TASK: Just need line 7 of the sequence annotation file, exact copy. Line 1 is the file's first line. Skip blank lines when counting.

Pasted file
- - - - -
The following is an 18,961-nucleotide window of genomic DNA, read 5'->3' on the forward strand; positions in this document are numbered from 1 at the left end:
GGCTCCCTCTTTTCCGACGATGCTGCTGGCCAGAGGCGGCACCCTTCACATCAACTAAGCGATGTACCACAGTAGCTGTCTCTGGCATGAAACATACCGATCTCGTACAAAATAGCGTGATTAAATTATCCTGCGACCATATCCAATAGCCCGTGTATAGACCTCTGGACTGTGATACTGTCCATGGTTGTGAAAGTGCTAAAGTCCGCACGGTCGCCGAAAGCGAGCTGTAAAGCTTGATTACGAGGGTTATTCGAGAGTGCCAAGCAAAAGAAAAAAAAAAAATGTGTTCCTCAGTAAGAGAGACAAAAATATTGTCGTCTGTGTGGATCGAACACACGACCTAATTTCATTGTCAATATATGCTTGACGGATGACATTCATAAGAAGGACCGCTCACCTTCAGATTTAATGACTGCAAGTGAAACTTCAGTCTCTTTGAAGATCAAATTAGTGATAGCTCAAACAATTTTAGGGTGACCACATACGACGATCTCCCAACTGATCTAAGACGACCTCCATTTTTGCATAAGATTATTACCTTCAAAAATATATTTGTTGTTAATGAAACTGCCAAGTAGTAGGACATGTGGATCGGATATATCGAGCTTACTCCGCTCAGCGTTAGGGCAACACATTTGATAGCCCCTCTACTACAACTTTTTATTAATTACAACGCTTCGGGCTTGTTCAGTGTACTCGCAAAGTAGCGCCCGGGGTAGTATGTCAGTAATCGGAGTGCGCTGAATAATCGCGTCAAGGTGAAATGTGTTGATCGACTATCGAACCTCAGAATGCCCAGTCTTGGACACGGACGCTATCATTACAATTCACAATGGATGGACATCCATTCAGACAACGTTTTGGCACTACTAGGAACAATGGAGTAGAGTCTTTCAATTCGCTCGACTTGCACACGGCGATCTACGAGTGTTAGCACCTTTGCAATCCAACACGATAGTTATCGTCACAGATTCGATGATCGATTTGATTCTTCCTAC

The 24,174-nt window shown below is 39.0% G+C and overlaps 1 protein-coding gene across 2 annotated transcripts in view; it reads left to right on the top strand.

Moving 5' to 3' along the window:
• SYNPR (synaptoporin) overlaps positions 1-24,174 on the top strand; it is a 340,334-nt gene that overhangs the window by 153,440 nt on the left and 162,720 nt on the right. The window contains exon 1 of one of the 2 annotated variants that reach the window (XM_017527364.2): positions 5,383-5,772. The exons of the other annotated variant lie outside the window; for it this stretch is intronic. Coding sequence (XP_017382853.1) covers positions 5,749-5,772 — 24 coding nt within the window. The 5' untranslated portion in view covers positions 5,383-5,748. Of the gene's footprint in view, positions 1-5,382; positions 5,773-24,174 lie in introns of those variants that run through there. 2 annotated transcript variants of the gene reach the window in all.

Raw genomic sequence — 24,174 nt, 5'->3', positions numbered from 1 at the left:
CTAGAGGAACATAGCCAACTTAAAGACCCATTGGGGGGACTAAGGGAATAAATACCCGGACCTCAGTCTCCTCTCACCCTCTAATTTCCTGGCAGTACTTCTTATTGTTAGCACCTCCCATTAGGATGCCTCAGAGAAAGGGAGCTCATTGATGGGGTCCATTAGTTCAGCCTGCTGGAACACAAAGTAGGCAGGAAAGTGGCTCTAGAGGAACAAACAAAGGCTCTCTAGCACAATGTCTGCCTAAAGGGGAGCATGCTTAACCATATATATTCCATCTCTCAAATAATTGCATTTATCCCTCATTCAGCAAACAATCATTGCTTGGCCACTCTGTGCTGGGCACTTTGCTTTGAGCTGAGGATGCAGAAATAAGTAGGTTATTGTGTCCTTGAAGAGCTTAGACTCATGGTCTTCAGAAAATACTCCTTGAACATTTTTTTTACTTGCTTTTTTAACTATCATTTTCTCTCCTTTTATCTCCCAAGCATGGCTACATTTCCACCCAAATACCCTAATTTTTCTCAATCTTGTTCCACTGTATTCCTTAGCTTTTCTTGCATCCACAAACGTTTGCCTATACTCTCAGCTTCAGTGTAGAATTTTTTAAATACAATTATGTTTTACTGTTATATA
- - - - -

CTAGAGGAACATAGCCAACTTAAAGACCCATTGGGGGGACTAAGGGAATAAATACCCGGACCTCAGTCTCCTCTCACCCTCTAATTTCCTGGCAGTACTTCTTATTGTTAGCACCTCCCATTAGGATGCCTCAGAGAAAGGGAGCTCATTGATGGGGTCCATTAGTTCAGCCTGCTGGAACACAAAGTAGGCAGGAAAGTGGCTCTAGAGGAACAAACAAAGGCTCTCTAGCACAATGTCTGCCTAAAGGGGAGCATGCTTAACCATATATATTCCATCTCTCAAATAATTGCATTTATCCCTCATTCAGCAAACAATCATTGCTTGGCCACTCTGTGCTGGGCACTTTGCTTTGAGCTGAGGATGCAGAAATAAGTAGGTTATTGTGTCCTTGAAGAGCTTAGACTCATGGTCTTCAGAAAATACTCCTTGAACATTTTTTTTACTTGCTTTTTTAACTATCATTTTCTCTCCTTTTATCTCCCAAGCATGGCTACATTTCCACCCAAATACCCTAATTTTTCTCAATCTTGTTCCACTGTATTCCTTAGCTTTTCTTGCATCCACAAACGTTTGCCTATACTCTCAGCTTCAGTGTAGAATTTTTTAAATACAATTATGTTTTACTGTTATATA